Commodore Notebook - Sept. 16

Sept. 16, 2007


The the phone rang and it was Chase.

"Grandpa, we played t-ball and I slided!"

That was pretty much the entire report, try as I might to get additional details. When you are four years old, there aren't a lot of details. The fun is in the doing and he "slided".

It was his first game and he should have been pretty good; after all, he had already been to one practice. Before his big debut I asked him if he knew how to play.

"The coaches told us how and now we play," he responded somewhat impatiently, suggesting there wasn't too much to it. Little does he understand grown men can discuss proper throwing motion for a weekend and run out of time.

That's the beauty of youth, something we unfortunately lose as we age and become sophisticated. For Chase, the fun of ball is in the doing. There is absolutely no regard to the expertise in which you do it. No kid is concerned with personal statistics, technique or what the parents in the bleachers think.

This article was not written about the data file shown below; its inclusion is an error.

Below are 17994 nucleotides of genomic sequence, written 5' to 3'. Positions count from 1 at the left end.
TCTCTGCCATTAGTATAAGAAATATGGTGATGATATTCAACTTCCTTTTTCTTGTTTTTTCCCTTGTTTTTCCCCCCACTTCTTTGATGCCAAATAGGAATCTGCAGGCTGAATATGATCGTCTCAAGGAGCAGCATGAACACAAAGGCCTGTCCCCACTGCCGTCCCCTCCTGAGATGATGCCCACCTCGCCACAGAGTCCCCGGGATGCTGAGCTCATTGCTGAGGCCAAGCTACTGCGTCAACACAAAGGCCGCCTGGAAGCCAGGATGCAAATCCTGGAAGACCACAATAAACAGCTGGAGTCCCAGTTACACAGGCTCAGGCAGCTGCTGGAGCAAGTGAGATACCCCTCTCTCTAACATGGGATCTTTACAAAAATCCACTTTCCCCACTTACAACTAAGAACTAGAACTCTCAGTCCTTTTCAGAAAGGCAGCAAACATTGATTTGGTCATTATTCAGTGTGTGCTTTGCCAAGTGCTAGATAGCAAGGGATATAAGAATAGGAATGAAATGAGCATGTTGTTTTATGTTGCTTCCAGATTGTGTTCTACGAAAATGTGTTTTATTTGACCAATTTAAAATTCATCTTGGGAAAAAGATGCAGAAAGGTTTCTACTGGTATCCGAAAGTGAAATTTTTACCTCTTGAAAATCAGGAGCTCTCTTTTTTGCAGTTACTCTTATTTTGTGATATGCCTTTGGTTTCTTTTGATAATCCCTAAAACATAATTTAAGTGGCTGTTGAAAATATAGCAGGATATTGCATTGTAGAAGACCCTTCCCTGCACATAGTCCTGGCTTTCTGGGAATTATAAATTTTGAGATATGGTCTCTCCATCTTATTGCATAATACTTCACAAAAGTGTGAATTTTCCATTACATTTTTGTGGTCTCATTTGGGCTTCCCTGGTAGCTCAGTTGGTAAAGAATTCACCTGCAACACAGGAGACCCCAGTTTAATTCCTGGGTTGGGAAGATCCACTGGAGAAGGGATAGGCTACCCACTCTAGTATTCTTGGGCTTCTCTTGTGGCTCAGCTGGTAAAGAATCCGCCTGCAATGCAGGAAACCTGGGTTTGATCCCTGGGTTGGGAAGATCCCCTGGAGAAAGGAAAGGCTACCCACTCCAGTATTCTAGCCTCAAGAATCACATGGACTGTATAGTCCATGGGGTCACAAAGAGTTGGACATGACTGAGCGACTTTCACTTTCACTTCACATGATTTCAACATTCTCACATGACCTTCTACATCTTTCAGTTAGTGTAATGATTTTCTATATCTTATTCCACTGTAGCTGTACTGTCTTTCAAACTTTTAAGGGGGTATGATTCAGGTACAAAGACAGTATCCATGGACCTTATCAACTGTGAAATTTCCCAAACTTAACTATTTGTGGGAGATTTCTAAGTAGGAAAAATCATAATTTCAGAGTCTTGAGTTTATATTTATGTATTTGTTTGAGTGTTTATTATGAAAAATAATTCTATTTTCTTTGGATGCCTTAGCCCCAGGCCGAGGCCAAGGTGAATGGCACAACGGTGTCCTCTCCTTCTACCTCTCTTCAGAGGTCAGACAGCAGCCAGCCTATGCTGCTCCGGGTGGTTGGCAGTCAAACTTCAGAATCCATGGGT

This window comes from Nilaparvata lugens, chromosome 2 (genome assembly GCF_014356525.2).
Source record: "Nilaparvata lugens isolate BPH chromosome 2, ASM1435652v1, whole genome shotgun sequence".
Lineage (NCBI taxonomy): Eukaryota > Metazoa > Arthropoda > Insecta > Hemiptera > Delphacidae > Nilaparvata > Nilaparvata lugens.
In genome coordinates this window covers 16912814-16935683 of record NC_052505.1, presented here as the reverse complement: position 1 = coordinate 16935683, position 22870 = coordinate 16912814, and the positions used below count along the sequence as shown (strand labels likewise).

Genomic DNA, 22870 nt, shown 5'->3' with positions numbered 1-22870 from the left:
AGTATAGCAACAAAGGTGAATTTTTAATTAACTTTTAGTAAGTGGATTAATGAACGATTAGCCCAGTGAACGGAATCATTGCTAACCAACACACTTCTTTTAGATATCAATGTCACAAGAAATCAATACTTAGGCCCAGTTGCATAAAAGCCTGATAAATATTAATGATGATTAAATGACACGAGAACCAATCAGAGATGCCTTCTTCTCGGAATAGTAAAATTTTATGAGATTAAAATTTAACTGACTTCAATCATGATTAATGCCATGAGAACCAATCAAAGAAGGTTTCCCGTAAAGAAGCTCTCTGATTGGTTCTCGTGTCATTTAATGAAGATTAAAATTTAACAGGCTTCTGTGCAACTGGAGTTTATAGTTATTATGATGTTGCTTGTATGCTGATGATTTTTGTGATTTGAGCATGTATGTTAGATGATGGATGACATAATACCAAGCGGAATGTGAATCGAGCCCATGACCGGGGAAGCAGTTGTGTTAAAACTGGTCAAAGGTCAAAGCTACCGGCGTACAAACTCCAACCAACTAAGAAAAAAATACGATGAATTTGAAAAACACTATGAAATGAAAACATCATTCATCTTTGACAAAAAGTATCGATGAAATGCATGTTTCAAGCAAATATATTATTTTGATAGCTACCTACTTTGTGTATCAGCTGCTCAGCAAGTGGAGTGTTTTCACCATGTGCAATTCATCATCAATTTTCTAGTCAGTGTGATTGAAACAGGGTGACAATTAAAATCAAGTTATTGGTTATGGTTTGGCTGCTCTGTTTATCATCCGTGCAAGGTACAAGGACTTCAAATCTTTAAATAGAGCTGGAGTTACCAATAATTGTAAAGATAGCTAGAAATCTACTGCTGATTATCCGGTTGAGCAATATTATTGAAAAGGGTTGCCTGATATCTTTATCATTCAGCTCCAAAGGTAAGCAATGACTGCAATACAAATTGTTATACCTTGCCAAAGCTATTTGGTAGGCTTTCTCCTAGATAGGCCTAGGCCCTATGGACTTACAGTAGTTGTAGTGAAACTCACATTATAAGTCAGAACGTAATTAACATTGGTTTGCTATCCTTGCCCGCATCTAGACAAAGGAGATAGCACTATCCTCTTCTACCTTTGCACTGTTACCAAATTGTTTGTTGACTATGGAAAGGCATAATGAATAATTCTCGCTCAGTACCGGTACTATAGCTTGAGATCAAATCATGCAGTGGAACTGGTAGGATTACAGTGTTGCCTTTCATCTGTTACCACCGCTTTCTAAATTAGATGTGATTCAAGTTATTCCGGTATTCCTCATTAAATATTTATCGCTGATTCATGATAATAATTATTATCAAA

During the last year I have taken up two new activities and found I seem more concerned with my relative expertise - or, more accurately - my complete lack of expertise than I am with simply participating. I could borrow a page from my grandson's playbook.

"Hey Chase, they showed me how to do the box step and I waltzed," or "he told me how to do yoga and I posed!" That would be a step in the right direction.

I had flashbacks about Chase's phone call as I watched our victorious football players cross Star Walk and enter McGugin Center single file Saturday night.

These big guys, the ones that look as though they could bench press Kirkland Hall when you see them in action, look so much younger, so much more vulnerable when you see them sans helmets and wearing huge grins in their place.

Hoops of joy and laughter reverberated through the Captain's Corridor leading to the locker room. Everyone shared in this victory over Ole Miss, even the guys with clean britches who obviously had not gotten off the sidelines.

But as I watched the happy Commodores float past me, it was easy to imagine that not longer than a decade and a half ago, some of these modern day `Dores were calling to say "hey grandpa, we played a game and I slided!"

It is comforting to realize that these virtues of athletic participation somehow get handed down generation-to-generation. That transfer keeps us all just a bit younger, a bit more alive.



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